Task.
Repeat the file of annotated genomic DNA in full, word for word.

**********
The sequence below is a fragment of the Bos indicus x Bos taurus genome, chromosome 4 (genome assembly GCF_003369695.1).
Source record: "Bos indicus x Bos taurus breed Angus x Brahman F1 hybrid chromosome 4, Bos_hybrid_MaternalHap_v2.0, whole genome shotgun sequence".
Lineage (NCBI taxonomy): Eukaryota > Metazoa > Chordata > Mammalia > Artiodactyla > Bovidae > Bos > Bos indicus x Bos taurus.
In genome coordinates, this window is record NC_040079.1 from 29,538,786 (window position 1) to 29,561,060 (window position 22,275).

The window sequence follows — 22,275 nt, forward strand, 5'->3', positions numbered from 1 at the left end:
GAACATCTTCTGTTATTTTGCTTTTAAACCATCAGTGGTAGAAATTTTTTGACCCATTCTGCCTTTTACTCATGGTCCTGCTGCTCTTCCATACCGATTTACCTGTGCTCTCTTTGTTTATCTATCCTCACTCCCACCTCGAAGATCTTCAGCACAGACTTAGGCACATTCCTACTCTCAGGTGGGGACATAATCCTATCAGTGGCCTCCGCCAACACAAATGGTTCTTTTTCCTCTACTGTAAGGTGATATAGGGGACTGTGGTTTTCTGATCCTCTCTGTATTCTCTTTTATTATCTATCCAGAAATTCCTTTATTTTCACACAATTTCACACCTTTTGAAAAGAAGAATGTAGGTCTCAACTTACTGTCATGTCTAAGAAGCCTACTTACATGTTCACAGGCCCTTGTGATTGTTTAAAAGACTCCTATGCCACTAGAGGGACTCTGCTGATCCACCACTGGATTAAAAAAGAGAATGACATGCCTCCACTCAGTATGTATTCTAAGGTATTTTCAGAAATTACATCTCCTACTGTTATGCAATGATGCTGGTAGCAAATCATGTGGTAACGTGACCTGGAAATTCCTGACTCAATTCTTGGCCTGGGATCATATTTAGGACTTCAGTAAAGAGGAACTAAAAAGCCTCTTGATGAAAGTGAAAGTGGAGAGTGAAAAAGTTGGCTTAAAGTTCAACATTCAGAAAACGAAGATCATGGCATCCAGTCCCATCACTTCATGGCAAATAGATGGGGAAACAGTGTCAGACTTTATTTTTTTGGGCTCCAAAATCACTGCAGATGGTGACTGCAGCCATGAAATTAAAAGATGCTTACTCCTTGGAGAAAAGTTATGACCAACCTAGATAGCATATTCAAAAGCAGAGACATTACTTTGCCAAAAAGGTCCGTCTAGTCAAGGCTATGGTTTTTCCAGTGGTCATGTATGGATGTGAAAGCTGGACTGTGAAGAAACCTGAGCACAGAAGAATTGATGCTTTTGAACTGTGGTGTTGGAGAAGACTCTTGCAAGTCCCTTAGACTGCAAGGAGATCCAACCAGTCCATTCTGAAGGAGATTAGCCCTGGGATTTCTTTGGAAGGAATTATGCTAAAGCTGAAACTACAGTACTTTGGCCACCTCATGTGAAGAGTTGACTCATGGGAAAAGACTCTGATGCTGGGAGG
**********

The sequence below is a fragment of the Bos indicus x Bos taurus genome, chromosome 4 (genome assembly GCF_003369695.1).
Source record: "Bos indicus x Bos taurus breed Angus x Brahman F1 hybrid chromosome 4, Bos_hybrid_MaternalHap_v2.0, whole genome shotgun sequence".
Lineage (NCBI taxonomy): Eukaryota > Metazoa > Chordata > Mammalia > Artiodactyla > Bovidae > Bos > Bos indicus x Bos taurus.
In genome coordinates, this window is record NC_040079.1 from 29,538,786 (window position 1) to 29,561,060 (window position 22,275).

The window sequence follows — 22,275 nt, forward strand, 5'->3', positions numbered from 1 at the left end:
GAACATCTTCTGTTATTTTGCTTTTAAACCATCAGTGGTAGAAATTTTTTGACCCATTCTGCCTTTTACTCATGGTCCTGCTGCTCTTCCATACCGATTTACCTGTGCTCTCTTTGTTTATCTATCCTCACTCCCACCTCGAAGATCTTCAGCACAGACTTAGGCACATTCCTACTCTCAGGTGGGGACATAATCCTATCAGTGGCCTCCGCCAACACAAATGGTTCTTTTTCCTCTACTGTAAGGTGATATAGGGGACTGTGGTTTTCTGATCCTCTCTGTATTCTCTTTTATTATCTATCCAGAAATTCCTTTATTTTCACACAATTTCACACCTTTTGAAAAGAAGAATGTAGGTCTCAACTTACTGTCATGTCTAAGAAGCCTACTTACATGTTCACAGGCCCTTGTGATTGTTTAAAAGACTCCTATGCCACTAGAGGGACTCTGCTGATCCACCACTGGATTAAAAAAGAGAATGACATGCCTCCACTCAGTATGTATTCTAAGGTATTTTCAGAAATTACATCTCCTACTGTTATGCAATGATGCTGGTAGCAAATCATGTGGTAACGTGACCTGGAAATTCCTGACTCAATTCTTGGCCTGGGATCATATTTAGGACTTCAGTAAAGAGGAACTAAAAAGCCTCTTGATGAAAGTGAAAGTGGAGAGTGAAAAAGTTGGCTTAAAGTTCAACATTCAGAAAACGAAGATCATGGCATCCAGTCCCATCACTTCATGGCAAATAGATGGGGAAACAGTGTCAGACTTTATTTTTTTGGGCTCCAAAATCACTGCAGATGGTGACTGCAGCCATGAAATTAAAAGATGCTTACTCCTTGGAGAAAAGTTATGACCAACCTAGATAGCATATTCAAAAGCAGAGACATTACTTTGCCAAAAAGGTCCGTCTAGTCAAGGCTATGGTTTTTCCAGTGGTCATGTATGGATGTGAAAGCTGGACTGTGAAGAAACCTGAGCACAGAAGAATTGATGCTTTTGAACTGTGGTGTTGGAGAAGACTCTTGCAAGTCCCTTAGACTGCAAGGAGATCCAACCAGTCCATTCTGAAGGAGATTAGCCCTGGGATTTCTTTGGAAGGAATTATGCTAAAGCTGAAACTACAGTACTTTGGCCACCTCATGTGAAGAGTTGACTCATGGGAAAAGACTCTGATGCTGGGAGG